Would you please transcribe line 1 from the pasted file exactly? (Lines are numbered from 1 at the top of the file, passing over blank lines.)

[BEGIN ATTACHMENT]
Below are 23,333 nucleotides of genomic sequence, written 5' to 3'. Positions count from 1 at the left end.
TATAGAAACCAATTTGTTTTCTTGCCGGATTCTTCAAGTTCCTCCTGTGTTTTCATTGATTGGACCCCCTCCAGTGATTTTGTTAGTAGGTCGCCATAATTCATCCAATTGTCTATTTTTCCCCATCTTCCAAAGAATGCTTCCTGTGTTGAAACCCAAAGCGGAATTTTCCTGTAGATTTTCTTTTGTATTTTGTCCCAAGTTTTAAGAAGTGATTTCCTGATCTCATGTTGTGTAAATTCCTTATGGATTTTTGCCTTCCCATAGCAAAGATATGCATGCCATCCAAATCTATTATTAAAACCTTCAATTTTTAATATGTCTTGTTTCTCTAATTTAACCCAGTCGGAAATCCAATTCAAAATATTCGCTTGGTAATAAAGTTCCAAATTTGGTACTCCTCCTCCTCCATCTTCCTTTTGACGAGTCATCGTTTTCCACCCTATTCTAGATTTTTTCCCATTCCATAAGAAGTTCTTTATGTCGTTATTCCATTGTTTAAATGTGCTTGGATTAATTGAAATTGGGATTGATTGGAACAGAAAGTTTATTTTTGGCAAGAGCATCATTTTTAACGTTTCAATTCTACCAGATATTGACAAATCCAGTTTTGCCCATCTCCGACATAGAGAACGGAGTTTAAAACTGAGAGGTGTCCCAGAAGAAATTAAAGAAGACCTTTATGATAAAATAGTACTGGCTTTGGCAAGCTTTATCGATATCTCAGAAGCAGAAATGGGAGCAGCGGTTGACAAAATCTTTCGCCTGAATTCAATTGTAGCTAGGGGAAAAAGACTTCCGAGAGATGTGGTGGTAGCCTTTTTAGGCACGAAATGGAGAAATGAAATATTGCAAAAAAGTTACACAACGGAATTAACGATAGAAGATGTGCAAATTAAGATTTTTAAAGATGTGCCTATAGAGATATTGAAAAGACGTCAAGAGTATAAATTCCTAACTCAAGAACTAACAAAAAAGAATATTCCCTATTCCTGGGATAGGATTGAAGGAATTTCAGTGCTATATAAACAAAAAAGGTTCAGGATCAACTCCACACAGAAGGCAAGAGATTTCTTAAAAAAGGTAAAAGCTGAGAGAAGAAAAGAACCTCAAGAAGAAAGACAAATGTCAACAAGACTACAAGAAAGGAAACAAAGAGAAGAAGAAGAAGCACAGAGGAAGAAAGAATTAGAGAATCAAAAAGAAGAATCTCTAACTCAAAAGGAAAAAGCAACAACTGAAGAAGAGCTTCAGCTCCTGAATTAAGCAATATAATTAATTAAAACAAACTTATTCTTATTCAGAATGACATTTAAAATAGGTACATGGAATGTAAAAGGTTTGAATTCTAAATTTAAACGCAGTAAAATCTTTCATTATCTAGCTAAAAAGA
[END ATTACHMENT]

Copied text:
Below are 23,333 nucleotides of genomic sequence, written 5' to 3'. Positions count from 1 at the left end.